WASHINGTON (AP/WPRI) — Senator Jack Reed announced that he is now in favor of same sex marriage. In the past, he said he was thinking it over.
His announcement comes right after President Barack Obama made history.
The president declared his support for gay marriage on Wednesday in a historic announcement that instantly elevated a polarizing social issue to a more prominent role in the 2012 race for the White House.
- Related: Americans divided on gay marriage
The announcement was the first by a sitting president, and Obama's Republican rival, Mitt Romney, swiftly disagreed with it.
"I believe that marriage is between a man and a woman," Romney said from Oklahoma.
Gay rights advocates cheered Obama's declaration, which they had long urged him to make. Joe Solomonese, president of the Human Rights Campaign, said it "extends that message of hope" to gays and lesbians.
Rhode Island gay residents said this is long overdue.
"It was as if the world changed," said Kate Monteiro of Warwick, Rhode Island.
Obama announced his shift — he had said for years that his views on gay marriage were "evolving" — in an interview with ABC in which he cited a blend of the personal and the presidential.
"Anytime a president steps up and speaks out in favor of civil rights it's a big deal," said Ray Sullivan of Marriage Equality Rhode Island.
Hours after President Obama made his announcement, Senator Jack Reed also said he also believes in same sex marriage.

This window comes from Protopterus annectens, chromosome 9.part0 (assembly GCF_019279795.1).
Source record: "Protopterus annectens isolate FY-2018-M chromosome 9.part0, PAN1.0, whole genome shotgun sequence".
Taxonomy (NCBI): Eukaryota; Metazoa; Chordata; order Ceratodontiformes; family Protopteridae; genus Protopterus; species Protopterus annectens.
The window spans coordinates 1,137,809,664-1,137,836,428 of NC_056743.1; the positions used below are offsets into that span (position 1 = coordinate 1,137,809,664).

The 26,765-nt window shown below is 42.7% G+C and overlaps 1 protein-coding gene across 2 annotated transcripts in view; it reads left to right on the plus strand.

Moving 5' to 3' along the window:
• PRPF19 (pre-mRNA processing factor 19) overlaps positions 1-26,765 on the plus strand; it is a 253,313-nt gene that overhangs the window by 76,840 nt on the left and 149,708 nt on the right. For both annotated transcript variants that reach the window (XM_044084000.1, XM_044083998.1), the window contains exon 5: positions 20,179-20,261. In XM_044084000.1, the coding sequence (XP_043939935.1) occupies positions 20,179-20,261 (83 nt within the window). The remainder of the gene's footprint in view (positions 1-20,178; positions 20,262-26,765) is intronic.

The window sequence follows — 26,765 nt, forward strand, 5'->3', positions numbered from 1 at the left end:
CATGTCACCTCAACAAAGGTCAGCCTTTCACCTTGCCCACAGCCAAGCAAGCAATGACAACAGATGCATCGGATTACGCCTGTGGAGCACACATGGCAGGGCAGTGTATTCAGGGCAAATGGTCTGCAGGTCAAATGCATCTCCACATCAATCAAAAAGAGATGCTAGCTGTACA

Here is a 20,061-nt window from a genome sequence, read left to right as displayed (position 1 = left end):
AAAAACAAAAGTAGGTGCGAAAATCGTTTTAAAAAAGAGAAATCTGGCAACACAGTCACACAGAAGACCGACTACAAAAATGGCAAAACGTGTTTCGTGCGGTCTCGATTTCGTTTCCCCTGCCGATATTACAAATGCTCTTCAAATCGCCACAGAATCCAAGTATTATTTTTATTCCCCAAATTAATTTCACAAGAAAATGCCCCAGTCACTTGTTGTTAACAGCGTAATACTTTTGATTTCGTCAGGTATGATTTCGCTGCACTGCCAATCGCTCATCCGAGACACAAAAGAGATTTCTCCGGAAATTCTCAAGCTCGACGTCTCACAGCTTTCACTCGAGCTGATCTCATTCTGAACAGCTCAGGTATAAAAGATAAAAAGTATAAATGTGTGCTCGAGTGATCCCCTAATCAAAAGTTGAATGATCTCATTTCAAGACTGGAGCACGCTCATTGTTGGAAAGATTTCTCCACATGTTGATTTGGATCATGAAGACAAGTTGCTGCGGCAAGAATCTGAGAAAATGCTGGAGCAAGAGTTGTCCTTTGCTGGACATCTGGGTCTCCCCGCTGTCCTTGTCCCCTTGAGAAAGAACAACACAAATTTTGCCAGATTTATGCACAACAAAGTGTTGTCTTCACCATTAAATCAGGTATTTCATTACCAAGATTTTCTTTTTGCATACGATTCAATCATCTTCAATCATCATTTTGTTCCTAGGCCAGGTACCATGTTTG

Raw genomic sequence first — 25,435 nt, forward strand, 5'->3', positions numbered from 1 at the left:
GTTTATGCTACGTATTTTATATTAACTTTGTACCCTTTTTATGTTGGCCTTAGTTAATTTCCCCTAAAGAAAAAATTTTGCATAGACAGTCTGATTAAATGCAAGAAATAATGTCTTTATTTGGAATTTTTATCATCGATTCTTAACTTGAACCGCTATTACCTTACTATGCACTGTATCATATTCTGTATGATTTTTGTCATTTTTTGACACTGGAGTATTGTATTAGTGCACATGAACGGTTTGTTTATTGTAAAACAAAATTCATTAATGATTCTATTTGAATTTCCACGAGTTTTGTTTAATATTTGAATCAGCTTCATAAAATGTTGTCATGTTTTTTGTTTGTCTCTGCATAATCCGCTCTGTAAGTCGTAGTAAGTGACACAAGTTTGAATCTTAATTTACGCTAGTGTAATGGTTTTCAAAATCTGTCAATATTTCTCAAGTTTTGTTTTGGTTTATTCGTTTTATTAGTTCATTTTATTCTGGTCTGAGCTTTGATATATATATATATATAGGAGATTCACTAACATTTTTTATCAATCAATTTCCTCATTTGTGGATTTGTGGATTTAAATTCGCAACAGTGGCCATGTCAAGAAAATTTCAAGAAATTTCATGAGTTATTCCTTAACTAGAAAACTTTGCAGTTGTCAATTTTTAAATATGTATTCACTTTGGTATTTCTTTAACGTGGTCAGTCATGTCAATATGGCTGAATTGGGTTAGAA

Now, the entire Rhode Island congressional delegation is in favor of same sex marriage.
Currently, only civil unions are permitted in Rhode Island for gay couples.
"I think it's only a matter of time. It's not a question of when, but if we pass marriage equality, and that's what we continue to fight for everyday," said Sullivan.
Bishop Thomas Tobin of the Roman Catholic Diocese of Providence sent in a statement to Eyewitness News about the president's remarks.
"The decision of President Barack Obama to endorse same-sex marriage is extremely disappointing, but not at all surprising."
Tobin went on to say, "Even the President of the United States does not have the authority to redefine the sacred institution of marriage that has been given to us by God."
Public opinion on gay marriage has shifted in recent years, with most polls now finding the public evenly split, rather than opposed.
A Gallup poll released this week found 50 percent of all adults in favor of legal recognition of same-sex marriages, marking the second time that poll has found support for legal gay marriage at 50 percent or higher. Majorities of Democrats (65 percent) and independents (57 percent) supported such recognition, while most Republicans (74 percent) said same sex marriages should not be legal.
Six states — all in the Northeast except Iowa — and the District of Columbia allow same sex marriages. In addition, two other states have laws that are not yet in effect and may be subject to referendums.
AP Deputy Director of Polling Jennifer Agiesta and Philip Elliott in Colorado contributed to this report.
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